In a highly tendentious speech, the Secretary of State drew attention to the lack of training and the practice of job reservation, as opposed to wages, as being the cause of African poverty in South Africa. It would be a great deal easier for Opposition Members to accept that kind of argument if the right hon. Gentleman showed by his deeds that he was taking action to improve this state of affairs.We know that Smith & Nephew—I am very glad to name the company—has a good record in promoting trade union rights, but it is the only British company in South Africa with that kind of record. What action has the Secretary of State taken in respect of all the other companies? The Secretary of State emphasised the importance of fringe benefits, the recognition of black trade unions and the approach to migrant labour. All these are very important issues. But what effort has the right hon. Gentleman made to make sure that the full information is made available on these issues in a reliable and fairly certain way? It is hypocritical of the right hon. Gentleman to draw attention to these issues and to say that he believes in private persuasion, but then to do nothing about it. The answer to the question posed by my hon. Friend the Member for York (Mr. Lyon) is that no action is taken by the Department of Trade as a result of the reports being made. There is no penalty. The whole exercise in the hands of this Secretary of State has become a gigantic facade, inasmuch as he has deliberately left external researchers exposed to the law of libel, since he knows that the only means of establishing the truth about these reports, which some of his own officials have indicated are vague, fraudulent and evasive, is by reference to the secret memorandum provided by the labour attaché in South Africa, and the right hon. Gentleman has refused resolutely to make that crucial document available or, with his authority, to provide information based upon it. That is our case against him. At the outset, it needs to be said that the only reason for this debate is the right hon. Gentleman's unwise—I hope that he now accepts that it was unwise—and devious decision not to publish, as the last Government did, the names of British companies paying workers wages below the poverty datum line. That, together with the assiduous researches of Mr. Adam Raphael, to whom credit should be given for this, is the background to this debate. At least we owe it to the Secretary of State that by his initial evasiveness and then by the dishonesty of his answers during his televised interview on "Newsnight" on 5 June he ensured that this issue received far greater attention than it would have if he had taken the honourable and sensible course from the beginning. We are grateful to him for that, but that is as far as our gratitude goes. It is obvious that the object of the Government's strategy is, simply, quietly to bury this issue. The only point of a voluntary code is that its cutting edge lies in giving publicity to those guilty companies which breach its provisions. Without full publicity being given to the findings at each round of the reporting, with analysis backed by the authority of the Government and with the vigorous use of publicity to get across the results, a voluntary code is next to useless. It is our case against the Government that this is precisely the result that the evasiveness of the Secretary of State was designed to bring about. The right hon. Gentleman's defence will not stand up. He says, correctly, that he has published the company reports and that it is for hon. Members of this House and the press to publish their own conclusions, based on those reports, but he must know that that argument is entirely disingenuous. It is impossible, without reference to the secret analysis of the report, to reach a conclusion about the overall picture with any certainty. It is impossible to know whether any company has, for example, quoted the right PDL for its area, whether the wage levels quoted relate to the correct reporting period, and whether the company has over-estimated the fringe benefits that it quotes. The Secretary of State quoted, with no attempt to establish whether they were true, the fringe benefits of the company that he referred to in quoting the leet letter. At least three PDLs have gained currency in South Africa. They are those fixed by the University of Port Elizabeth, by the University of South Africa and by the Johannesburg Chamber of Commerce. Since companies are free to quote whichever PDL they like, they of course quote the lowest. I challenge the Secretary of State to indicate how any external researcher could, unaided, establish from data of this kind the true position on a standardised basis. He knows perfectly well that that is not possible. Worse still, the right hon. Gentleman wants to have it both ways. On the one hand he says that he cannot publish a definitive list of companies paying below the PDL because the information is too uncertain; on the other, he says that it is for hon. Members and members of the press to do their own research on these reports and to publish the results that they derive from that. How does he expect those who do not have the benefit of the undisclosed memorandum from the labour attaché in Pretoria to arrive at a standard of accuracy that the right hon. Gentleman forgoes. The right hon. Gentleman shakes his head, but he does not answer the question. Such casuistry, I suggest, does not commend itself to those of whom he claims to be one but of whom, his actions show, he is not, and who believe that there is a simple overriding moral issue at stake, namely, the use of Government influence to reduce and eliminate by every possible means the exploitation of labour by British companies—an exploitation that is probably more callous than that to be seen anywhere else in the world. Worst of all, the right hon. Gentleman has tried to cover the tracks of the dishonourable course that he has chosen to pursue by making claims that he must know are utterly untrue and to pretend that there is no change of policy under this Government. He declared in his "Newsnight" interview, and he has in no way refuted this:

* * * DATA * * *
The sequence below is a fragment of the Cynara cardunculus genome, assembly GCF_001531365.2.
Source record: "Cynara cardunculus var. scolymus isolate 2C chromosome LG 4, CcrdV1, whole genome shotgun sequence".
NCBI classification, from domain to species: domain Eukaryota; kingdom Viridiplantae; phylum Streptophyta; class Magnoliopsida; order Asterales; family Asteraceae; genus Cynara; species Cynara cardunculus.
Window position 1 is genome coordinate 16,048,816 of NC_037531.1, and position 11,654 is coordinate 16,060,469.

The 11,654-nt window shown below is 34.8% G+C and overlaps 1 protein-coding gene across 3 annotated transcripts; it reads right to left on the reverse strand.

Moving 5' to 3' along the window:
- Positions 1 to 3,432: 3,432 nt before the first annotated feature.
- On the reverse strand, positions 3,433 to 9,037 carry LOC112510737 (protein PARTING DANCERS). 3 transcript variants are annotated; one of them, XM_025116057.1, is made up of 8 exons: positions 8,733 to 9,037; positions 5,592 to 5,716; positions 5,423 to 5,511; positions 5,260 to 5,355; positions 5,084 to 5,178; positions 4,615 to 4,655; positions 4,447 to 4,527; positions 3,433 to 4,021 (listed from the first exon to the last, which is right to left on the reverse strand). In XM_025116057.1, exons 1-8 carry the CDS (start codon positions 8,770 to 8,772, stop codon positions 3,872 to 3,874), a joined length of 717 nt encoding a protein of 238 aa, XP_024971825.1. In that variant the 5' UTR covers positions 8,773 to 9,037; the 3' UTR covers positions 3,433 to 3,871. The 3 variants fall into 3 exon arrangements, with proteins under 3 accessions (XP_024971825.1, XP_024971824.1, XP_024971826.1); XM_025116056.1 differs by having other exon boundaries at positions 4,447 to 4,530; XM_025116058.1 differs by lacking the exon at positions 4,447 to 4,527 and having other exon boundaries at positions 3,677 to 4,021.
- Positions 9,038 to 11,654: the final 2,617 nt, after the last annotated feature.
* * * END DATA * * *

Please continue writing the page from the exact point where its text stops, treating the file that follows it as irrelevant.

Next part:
He also said"I have published every bit as much information as the previous Government."